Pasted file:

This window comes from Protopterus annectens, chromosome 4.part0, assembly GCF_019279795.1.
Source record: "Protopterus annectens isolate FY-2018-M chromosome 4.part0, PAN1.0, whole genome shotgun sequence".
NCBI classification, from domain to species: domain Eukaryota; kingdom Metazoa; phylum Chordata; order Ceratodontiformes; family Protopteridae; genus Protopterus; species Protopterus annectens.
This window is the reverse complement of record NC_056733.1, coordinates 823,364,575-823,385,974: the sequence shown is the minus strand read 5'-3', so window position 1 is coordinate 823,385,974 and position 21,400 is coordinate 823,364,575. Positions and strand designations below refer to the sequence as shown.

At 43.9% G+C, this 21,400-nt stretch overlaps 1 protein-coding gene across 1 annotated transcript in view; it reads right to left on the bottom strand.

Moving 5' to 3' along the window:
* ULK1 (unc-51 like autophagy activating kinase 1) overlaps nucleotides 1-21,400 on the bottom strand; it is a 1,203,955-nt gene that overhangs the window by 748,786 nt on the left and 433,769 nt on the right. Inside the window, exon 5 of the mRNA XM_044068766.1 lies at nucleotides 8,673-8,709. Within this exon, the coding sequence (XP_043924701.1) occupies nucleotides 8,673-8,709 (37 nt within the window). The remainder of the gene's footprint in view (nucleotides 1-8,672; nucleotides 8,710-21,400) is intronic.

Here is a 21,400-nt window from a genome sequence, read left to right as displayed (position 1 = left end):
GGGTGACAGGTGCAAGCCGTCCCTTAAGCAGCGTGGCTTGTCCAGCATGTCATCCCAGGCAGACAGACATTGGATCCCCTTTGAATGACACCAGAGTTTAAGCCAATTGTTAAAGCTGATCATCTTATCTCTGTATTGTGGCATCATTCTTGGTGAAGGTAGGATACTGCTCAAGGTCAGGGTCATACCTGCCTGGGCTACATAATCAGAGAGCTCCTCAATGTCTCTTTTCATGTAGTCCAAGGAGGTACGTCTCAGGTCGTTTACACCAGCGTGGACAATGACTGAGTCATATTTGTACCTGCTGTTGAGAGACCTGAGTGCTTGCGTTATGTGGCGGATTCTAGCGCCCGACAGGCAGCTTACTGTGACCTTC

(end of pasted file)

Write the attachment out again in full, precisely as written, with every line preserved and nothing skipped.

This window comes from Protopterus annectens, chromosome 4.part0, assembly GCF_019279795.1.
Source record: "Protopterus annectens isolate FY-2018-M chromosome 4.part0, PAN1.0, whole genome shotgun sequence".
NCBI classification, from domain to species: domain Eukaryota; kingdom Metazoa; phylum Chordata; order Ceratodontiformes; family Protopteridae; genus Protopterus; species Protopterus annectens.
This window is the reverse complement of record NC_056733.1, coordinates 823,364,575-823,385,974: the sequence shown is the minus strand read 5'-3', so window position 1 is coordinate 823,385,974 and position 21,400 is coordinate 823,364,575. Positions and strand designations below refer to the sequence as shown.

At 43.9% G+C, this 21,400-nt stretch overlaps 1 protein-coding gene across 1 annotated transcript in view; it reads right to left on the bottom strand.

Moving 5' to 3' along the window:
* ULK1 (unc-51 like autophagy activating kinase 1) overlaps nucleotides 1-21,400 on the bottom strand; it is a 1,203,955-nt gene that overhangs the window by 748,786 nt on the left and 433,769 nt on the right. Inside the window, exon 5 of the mRNA XM_044068766.1 lies at nucleotides 8,673-8,709. Within this exon, the coding sequence (XP_043924701.1) occupies nucleotides 8,673-8,709 (37 nt within the window). The remainder of the gene's footprint in view (nucleotides 1-8,672; nucleotides 8,710-21,400) is intronic.

Here is a 21,400-nt window from a genome sequence, read left to right as displayed (position 1 = left end):
GGGTGACAGGTGCAAGCCGTCCCTTAAGCAGCGTGGCTTGTCCAGCATGTCATCCCAGGCAGACAGACATTGGATCCCCTTTGAATGACACCAGAGTTTAAGCCAATTGTTAAAGCTGATCATCTTATCTCTGTATTGTGGCATCATTCTTGGTGAAGGTAGGATACTGCTCAAGGTCAGGGTCATACCTGCCTGGGCTACATAATCAGAGAGCTCCTCAATGTCTCTTTTCATGTAGTCCAAGGAGGTACGTCTCAGGTCGTTTACACCAGCGTGGACAATGACTGAGTCATATTTGTACCTGCTGTTGAGAGACCTGAGTGCTTGCGTTATGTGGCGGATTCTAGCGCCCGACAGGCAGCTTACTGTGACCTTC